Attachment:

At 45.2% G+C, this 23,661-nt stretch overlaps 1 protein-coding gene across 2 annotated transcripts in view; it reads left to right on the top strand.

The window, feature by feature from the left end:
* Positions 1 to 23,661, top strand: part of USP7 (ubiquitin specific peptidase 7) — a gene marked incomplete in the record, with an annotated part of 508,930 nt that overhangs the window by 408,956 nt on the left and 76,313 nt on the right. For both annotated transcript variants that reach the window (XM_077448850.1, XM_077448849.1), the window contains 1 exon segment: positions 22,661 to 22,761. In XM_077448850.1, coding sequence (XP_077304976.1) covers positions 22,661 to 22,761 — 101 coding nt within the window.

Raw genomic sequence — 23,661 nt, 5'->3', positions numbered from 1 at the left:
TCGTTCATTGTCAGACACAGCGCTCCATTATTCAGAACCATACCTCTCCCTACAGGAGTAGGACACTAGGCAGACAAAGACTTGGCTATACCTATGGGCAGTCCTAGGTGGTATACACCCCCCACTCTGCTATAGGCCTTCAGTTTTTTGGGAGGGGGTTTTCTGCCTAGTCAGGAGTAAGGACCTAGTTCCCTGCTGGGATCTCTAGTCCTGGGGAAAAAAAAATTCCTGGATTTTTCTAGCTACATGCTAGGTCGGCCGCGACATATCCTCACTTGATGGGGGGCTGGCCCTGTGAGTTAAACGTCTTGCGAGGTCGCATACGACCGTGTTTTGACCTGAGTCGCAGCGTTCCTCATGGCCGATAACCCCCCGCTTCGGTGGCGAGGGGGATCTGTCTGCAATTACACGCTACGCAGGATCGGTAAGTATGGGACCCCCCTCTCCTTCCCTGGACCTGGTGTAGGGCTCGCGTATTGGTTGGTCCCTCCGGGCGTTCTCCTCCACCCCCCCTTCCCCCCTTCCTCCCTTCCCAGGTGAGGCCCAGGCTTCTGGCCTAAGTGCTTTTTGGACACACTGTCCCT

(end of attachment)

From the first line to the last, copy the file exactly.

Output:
At 45.2% G+C, this 23,661-nt stretch overlaps 1 protein-coding gene across 2 annotated transcripts in view; it reads left to right on the top strand.

The window, feature by feature from the left end:
* Positions 1 to 23,661, top strand: part of USP7 (ubiquitin specific peptidase 7) — a gene marked incomplete in the record, with an annotated part of 508,930 nt that overhangs the window by 408,956 nt on the left and 76,313 nt on the right. For both annotated transcript variants that reach the window (XM_077448850.1, XM_077448849.1), the window contains 1 exon segment: positions 22,661 to 22,761. In XM_077448850.1, coding sequence (XP_077304976.1) covers positions 22,661 to 22,761 — 101 coding nt within the window.

Raw genomic sequence — 23,661 nt, 5'->3', positions numbered from 1 at the left:
TCGTTCATTGTCAGACACAGCGCTCCATTATTCAGAACCATACCTCTCCCTACAGGAGTAGGACACTAGGCAGACAAAGACTTGGCTATACCTATGGGCAGTCCTAGGTGGTATACACCCCCCACTCTGCTATAGGCCTTCAGTTTTTTGGGAGGGGGTTTTCTGCCTAGTCAGGAGTAAGGACCTAGTTCCCTGCTGGGATCTCTAGTCCTGGGGAAAAAAAAATTCCTGGATTTTTCTAGCTACATGCTAGGTCGGCCGCGACATATCCTCACTTGATGGGGGGCTGGCCCTGTGAGTTAAACGTCTTGCGAGGTCGCATACGACCGTGTTTTGACCTGAGTCGCAGCGTTCCTCATGGCCGATAACCCCCCGCTTCGGTGGCGAGGGGGATCTGTCTGCAATTACACGCTACGCAGGATCGGTAAGTATGGGACCCCCCTCTCCTTCCCTGGACCTGGTGTAGGGCTCGCGTATTGGTTGGTCCCTCCGGGCGTTCTCCTCCACCCCCCCTTCCCCCCTTCCTCCCTTCCCAGGTGAGGCCCAGGCTTCTGGCCTAAGTGCTTTTTGGACACACTGTCCCT